Thursday, July 19, 2007

"The day Clark Gable died"

When I was a boy of only eight
Not knowing the meaning
Of the word 'segregate'
My father decided to take me with him
On a plane where he promised
A 3-D movie and a fishing voyage on a boat
Little did I think of lessons to be learned
In the unfolding of this anecdote
I tag this memory to the newspaper headlines
The day that Clark Gable died
My father explained this man was
Until I was satisfied
There was a lay over in the city of Atlanta
I watched the planes go by in the air
Listening to announcements
Watching people go by quickly
As a boy I became slowly aware
When asking my father if I could go to the bathroom
He instructed me to return
Little did I know what would be ahead
Or of what I was about to learn
As I approached the door I was stopped
By an old grey haired black man coming out
He discouraged my entrance through that door
Then I began to question why with a pout
My father seeing the situation
Quickly came to my side
Questioning the man about the problem
With tears in his eyes he replied
He doesn't know the difference
Pointing to the sign on the door
It read "Colored Men" with letters wide
My father directed me to the other place
Where I was supposed to be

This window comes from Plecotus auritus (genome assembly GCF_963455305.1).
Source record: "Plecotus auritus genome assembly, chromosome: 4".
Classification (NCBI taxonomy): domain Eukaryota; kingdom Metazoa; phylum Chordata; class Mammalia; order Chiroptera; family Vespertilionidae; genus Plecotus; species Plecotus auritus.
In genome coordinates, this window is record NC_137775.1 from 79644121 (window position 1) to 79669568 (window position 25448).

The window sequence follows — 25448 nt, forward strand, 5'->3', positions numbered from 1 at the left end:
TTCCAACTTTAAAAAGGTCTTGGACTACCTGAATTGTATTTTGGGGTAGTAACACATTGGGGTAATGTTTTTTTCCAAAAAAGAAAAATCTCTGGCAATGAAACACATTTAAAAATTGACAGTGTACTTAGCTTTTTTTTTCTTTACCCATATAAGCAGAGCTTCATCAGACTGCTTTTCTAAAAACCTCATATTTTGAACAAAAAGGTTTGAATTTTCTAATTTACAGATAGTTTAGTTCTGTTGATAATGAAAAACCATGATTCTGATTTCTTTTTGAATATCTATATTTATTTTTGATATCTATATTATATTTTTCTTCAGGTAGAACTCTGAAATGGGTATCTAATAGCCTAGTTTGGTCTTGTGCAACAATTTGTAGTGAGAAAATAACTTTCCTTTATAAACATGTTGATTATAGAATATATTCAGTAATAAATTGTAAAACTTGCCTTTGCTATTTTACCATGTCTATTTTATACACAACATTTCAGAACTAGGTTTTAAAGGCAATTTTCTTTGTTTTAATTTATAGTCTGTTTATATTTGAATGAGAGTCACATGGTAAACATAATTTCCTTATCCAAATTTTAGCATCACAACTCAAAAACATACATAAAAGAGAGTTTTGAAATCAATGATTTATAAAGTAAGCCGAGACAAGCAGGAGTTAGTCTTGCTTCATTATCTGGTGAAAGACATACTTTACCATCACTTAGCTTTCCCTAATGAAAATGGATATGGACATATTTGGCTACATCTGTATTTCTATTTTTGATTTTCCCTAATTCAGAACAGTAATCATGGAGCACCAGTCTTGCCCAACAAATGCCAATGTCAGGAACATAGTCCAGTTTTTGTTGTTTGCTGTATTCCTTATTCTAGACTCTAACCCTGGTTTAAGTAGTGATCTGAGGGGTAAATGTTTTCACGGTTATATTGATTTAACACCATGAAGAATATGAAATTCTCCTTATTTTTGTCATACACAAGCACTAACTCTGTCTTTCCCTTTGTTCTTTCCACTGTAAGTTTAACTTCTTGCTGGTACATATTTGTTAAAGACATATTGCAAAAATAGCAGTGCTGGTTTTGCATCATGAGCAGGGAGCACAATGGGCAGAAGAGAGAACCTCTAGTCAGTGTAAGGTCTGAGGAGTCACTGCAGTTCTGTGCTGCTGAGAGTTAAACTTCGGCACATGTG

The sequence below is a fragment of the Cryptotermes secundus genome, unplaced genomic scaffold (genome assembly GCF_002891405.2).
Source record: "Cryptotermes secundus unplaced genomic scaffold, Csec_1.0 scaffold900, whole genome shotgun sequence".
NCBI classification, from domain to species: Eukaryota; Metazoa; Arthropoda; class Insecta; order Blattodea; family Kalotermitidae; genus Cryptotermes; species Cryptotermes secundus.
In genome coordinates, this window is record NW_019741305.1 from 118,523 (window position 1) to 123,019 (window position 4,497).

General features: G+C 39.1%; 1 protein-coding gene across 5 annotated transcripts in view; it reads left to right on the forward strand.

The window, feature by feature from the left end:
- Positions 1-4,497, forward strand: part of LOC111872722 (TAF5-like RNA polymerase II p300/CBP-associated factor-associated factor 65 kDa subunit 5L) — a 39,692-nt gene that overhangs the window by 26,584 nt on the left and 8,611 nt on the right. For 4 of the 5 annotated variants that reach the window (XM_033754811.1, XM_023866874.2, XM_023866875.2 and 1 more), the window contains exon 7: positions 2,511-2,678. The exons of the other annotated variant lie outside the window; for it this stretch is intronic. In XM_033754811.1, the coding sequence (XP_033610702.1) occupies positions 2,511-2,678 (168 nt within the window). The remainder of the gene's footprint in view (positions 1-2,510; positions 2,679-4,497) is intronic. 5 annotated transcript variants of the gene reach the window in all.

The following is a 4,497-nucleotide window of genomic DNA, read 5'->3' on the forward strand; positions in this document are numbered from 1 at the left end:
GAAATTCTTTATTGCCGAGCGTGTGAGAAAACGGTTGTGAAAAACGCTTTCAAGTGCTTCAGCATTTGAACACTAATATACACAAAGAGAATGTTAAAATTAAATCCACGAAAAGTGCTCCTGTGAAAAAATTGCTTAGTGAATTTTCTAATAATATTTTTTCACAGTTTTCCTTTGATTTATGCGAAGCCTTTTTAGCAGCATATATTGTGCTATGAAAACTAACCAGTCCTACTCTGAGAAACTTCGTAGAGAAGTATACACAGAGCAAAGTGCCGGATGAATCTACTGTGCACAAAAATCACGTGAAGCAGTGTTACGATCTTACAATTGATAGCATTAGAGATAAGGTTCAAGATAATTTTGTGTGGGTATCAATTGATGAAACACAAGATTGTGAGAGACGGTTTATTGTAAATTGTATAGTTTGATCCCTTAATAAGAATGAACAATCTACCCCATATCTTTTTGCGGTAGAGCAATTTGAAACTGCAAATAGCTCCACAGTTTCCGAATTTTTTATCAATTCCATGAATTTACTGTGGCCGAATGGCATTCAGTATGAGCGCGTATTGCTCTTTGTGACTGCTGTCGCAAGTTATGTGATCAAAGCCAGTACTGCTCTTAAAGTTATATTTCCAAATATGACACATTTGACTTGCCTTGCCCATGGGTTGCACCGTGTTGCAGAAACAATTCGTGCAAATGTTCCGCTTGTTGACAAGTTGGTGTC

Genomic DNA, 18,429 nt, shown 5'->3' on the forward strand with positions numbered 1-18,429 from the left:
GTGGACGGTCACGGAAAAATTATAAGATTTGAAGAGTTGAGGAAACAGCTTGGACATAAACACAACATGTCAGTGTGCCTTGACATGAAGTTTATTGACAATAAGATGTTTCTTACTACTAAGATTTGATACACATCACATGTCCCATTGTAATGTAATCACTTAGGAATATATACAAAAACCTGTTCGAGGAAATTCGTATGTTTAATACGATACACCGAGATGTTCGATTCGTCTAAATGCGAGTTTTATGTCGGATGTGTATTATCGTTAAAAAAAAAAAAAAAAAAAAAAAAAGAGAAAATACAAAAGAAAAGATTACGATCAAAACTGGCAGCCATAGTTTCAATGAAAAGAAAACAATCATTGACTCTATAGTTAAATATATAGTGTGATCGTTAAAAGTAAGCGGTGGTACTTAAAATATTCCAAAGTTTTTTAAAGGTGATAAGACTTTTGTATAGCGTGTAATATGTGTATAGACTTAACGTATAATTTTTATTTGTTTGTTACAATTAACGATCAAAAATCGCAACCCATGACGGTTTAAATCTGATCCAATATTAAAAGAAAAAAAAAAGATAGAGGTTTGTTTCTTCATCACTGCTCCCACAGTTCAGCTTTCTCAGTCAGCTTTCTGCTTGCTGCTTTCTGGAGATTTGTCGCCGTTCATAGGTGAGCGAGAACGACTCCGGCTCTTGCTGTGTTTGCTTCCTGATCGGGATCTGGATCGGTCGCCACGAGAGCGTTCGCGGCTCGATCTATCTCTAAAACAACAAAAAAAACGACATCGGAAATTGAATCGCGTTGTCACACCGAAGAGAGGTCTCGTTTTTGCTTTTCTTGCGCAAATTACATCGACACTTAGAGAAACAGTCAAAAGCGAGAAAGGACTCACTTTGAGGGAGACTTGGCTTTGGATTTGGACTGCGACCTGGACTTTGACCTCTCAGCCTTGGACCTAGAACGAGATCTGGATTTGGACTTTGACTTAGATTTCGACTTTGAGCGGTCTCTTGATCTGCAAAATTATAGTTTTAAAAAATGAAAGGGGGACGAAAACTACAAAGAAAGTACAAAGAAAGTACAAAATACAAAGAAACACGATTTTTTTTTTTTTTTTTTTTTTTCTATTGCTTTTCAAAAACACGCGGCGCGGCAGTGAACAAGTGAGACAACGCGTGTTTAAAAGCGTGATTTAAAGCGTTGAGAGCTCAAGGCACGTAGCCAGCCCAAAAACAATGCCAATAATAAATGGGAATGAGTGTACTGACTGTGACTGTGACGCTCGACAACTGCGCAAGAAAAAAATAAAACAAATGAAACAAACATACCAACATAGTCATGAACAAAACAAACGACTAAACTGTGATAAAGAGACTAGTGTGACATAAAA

After returning to his side
I could clearly see
My father was trying to console the man
Assuring him that someday he would be free
This man wore a white shirt with suspenders
I wish I had learned his name
I remember looking up at him in his pain
Tears in his eyes in his withered tired frame
My father parted with sadness
The man continued to cry
My father explained about dignity
As I watched the planes in the sky
Reminding me to remember the color of his skin
Made no difference-he was just a man
That he still had a heart within
We continued our trip to Miami
But I thought of the man and his tears
I still think of him to this very day
After almost fifty years
We went on the boat
I got seasick
We went to the 3-D movie
I caught a cold
From the newfangled air conditioning
That had just been invented
The 3-D glasses gave me a headache
We left the movie before it had finished
I left Miami totally dissapointed
Then after many years I realized
The purpose of the trip to Miami
Was that image burned into my mind
Of the man in Atlanta who was crying
Thereby I was able to find
The true course of my heart
I will never forget the lesson taught
Human dignity belongs to everyone
It is something that needs not to be bought
From the lowest creature
To the tallest human
In those famous words
Let freedom ring
It is the melody I learned as a boy
Of eight years old
The song I continue to sing

© 2007 Moses Lestz - All Rights Reserved

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